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Since opening in 1989, KIM SON has offered a beefy, seven-course Vietnamese dining custom.

Kim Son advertises itself as a Chinese and Vietnamese seafood restaurant. But don't be fooled: This is a temple of beef.

Listed without fanfare on page three of a menu that offers more choices than digital cable, the Imperial Seven appears to be an afterthought. Look again. Also called Bo 7 Mon, or Bo Bay Mon, it's a seven-course beef dinner. Lacking information on how such a feast might unfold, and given cryptic course descriptions like "leaf-bounded beef" and "medium beef with lemon," all but the most curious Westerners forge ahead to the seafood, the soups, the egg foo yong. In doing so, they sidestep a fantastic Vietnamese dining custom, offered at Kim Son since its opening in 1989.

Proprietor Tina Dieu is a native of North Vietnam, where beef is scarce outside of restaurants and wealthy homes. In her homeland, Bo 7 Mon is "a good dinner when you have money," she explains. In this bovine-rich country, however, where the process of mass meat manufacturing is as slick as the assembly line at a Hershey's plant, even the current spike in beef prices hasn't pushed Kim Son's seven-course banquet above $27.98 for two. And it's a truckload of food.

It's a fun, wholesome, interactive truckload of food, preceded by a three-part setup that is to Bo 7 Mon what catsup, raw onions and buns are to an American cookout. First arrive cups of light-bodied nuoc cham: sweetened fish sauce tarted up with lime, fired with temperate red chiles and used throughout the meal as a dipping sauce. Next comes a communal salad plate loaded with leaf lettuce, purple-stemmed basil, cilantro, mint, marinated carrots and cucumber half-moons.

A stack of dampened rice papers completes the groundwork; as long as patience holds out, you dissect the topmost sheaf, bedeck it with herbs and vegetables, and wrap it spring roll-style around the beef preparation set before you -- raw eye of round fondued in a tureen of simmering vinegar at the center of the table, for example, which is the first course of Bo 7 Mon. Swishing the rosy beef slices through the garlic-seasoned broth until they just begin to darken yields the tenderest, if not most flavor-soaked, results.

Soon a waitress swaps out the tureen for a searing, steer-shaped, cast-iron skillet sizzling with brown butter. From a plate prepared in the kitchen, she adds to it more raw eye of round, this time darkened by a lemon grass marinade and speckled with sesame seeds. Again you decide when the jumping beef is ready to be furled into spring rolls, which actually turn out more like soft Asian tacos under the command of untrained hands.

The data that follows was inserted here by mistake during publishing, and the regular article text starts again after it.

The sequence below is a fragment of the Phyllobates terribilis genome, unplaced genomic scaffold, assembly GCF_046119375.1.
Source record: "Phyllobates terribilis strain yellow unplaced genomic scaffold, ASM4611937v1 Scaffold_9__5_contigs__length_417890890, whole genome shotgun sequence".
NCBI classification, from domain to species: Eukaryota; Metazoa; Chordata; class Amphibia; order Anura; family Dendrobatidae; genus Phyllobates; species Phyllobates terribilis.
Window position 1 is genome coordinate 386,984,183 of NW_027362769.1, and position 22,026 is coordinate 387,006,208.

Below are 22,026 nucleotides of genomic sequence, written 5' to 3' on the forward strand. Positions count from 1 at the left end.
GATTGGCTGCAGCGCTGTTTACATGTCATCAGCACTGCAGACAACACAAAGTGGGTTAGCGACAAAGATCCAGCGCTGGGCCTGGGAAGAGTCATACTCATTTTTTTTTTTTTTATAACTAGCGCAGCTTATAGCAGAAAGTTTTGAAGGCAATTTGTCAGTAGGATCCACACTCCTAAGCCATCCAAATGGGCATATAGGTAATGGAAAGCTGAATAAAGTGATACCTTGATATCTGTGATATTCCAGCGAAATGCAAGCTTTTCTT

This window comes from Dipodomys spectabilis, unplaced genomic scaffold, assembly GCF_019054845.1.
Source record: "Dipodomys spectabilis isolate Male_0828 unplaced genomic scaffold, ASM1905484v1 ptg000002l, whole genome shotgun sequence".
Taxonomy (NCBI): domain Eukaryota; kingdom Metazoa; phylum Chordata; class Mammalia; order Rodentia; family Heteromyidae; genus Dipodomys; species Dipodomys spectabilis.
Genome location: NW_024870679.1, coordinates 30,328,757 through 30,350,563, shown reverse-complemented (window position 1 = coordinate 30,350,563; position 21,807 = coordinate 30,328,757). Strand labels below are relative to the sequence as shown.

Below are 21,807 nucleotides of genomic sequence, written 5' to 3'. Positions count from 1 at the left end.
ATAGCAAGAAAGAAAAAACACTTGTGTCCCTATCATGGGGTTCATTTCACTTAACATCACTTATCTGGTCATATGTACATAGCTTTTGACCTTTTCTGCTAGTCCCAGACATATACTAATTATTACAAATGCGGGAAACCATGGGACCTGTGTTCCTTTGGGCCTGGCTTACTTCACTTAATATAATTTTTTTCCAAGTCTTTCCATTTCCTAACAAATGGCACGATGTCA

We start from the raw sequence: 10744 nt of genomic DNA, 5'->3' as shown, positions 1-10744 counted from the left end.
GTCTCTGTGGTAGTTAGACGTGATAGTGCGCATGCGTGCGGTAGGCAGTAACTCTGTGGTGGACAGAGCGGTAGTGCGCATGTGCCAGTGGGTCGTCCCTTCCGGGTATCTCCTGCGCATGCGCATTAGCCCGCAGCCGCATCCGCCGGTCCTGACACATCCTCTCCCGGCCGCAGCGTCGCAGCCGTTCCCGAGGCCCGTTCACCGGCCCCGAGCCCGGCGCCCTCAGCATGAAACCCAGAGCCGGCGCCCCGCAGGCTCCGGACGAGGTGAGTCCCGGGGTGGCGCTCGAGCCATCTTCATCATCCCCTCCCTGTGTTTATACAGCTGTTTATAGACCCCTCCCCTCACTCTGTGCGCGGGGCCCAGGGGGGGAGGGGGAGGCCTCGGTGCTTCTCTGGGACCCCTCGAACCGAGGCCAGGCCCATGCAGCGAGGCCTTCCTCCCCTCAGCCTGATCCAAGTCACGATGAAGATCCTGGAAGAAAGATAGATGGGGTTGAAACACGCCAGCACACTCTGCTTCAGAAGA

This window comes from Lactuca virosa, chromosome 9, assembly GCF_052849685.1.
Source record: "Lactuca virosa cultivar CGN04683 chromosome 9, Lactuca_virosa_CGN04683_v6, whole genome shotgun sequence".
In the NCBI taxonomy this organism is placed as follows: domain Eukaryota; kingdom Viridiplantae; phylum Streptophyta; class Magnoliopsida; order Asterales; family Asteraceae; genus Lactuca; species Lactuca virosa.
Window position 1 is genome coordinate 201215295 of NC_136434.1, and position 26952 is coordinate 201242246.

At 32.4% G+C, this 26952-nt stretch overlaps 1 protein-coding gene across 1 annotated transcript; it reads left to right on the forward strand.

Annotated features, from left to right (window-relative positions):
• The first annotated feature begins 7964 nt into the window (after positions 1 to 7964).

Just as Bo 7 Mon is a virtual postscript on the menu, it's as routine as pouring green tea for Kim Son's staff. There's no need to call ahead; you may show up minutes before closing time and your eating pace won't influence the pace of the meal in the least. The middle three courses, which don't require additional cooking, arrive together, often before you've emptied the cow skillet. They include green onions blanketed in broiled beef; ground beef and peanuts bound in tangy, charred grape leaves; and "charcoal broiled beef," which is like warm, candied beef jerky.

Around about now, patience tends to runs thin. The rice papers begin to suction together, the novelty of playing with your food abates and instinct kicks in: You polish off the beef rolls and sweet-funky jerky like they're popcorn. No harm done.

Then the sixth course sneaks up and knocks you out of your shoes. "Medium beef with lemon" is steak tartare on holiday in Saigon. Thin, ruby-red pieces of essentially raw beef are pinwheeled on a plate and overlaid with slivers of sweet white onion, nylon-sheer shavings of lemon and rough-chopped basil, cilantro and mint; crushed peanuts scatter over the top. Aim for a lemon, and you wind up with a bit of everything between your chopsticks. A quick dunk into the nuac cham is recommended. As you chew the lean, mild meat, a million other things spark and ignite around it: the bitterness of lemon rind, the fresh astringency of cilantro, the cool breath of mint, the funkiness of fish sauce, the buttery nuts.

The final, grounding course is a watery but elegant porridge of broken rice, ground beef and pungent ginger. It's an acquired taste for some; for others, it beats dessert. None of this is to say that Kim Son isn't a seafood destination. The salt baked squid and crabs are exceptional, cooked to optimal tenderness and smothered in black pepper and onions. There's a full menu page of interesting vegetarian dishes, too. But a Bo 7 Mon in New Orleans is like spotting a quetzal in Costa Rica: a singular thrill, and most rewarding when shared with friends. Some sources claim that a Frenchman invented the custom; others believe it evolved from the typical, festive dishes already served in Vietnam's restaurants. In any case, it seems wrong that the rest of us beefmongers (are you there, Texas?) haven't been quicker to adopt the seven-course celebration of cow.